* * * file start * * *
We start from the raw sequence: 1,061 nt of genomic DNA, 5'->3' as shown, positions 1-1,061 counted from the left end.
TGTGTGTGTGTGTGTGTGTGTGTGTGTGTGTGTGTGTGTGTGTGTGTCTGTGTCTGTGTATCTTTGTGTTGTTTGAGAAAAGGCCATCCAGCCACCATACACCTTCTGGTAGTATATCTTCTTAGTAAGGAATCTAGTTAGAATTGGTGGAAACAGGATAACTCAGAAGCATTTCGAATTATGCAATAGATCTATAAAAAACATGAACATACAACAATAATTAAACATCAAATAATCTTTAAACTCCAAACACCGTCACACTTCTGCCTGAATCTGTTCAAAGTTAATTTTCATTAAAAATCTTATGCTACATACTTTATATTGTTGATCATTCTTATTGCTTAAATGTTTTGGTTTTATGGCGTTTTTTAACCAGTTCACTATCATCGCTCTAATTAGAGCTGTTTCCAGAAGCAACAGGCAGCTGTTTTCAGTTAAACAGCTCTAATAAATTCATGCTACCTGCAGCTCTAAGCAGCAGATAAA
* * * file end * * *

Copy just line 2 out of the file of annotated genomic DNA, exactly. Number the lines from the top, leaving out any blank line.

TGTGTGTGTGTGTGTGTGTGTGTGTGTGTGTGTGTGTGTGTGTGTGTCTGTGTCTGTGTATCTTTGTGTTGTTTGAGAAAAGGCCATCCAGCCACCATACACCTTCTGGTAGTATATCTTCTTAGTAAGGAATCTAGTTAGAATTGGTGGAAACAGGATAACTCAGAAGCATTTCGAATTATGCAATAGATCTATAAAAAACATGAACATACAACAATAATTAAACATCAAATAATCTTTAAACTCCAAACACCGTCACACTTCTGCCTGAATCTGTTCAAAGTTAATTTTCATTAAAAATCTTATGCTACATACTTTATATTGTTGATCATTCTTATTGCTTAAATGTTTTGGTTTTATGGCGTTTTTTAACCAGTTCACTATCATCGCTCTAATTAGAGCTGTTTCCAGAAGCAACAGGCAGCTGTTTTCAGTTAAACAGCTCTAATAAATTCATGCTACCTGCAGCTCTAAGCAGCAGATAAA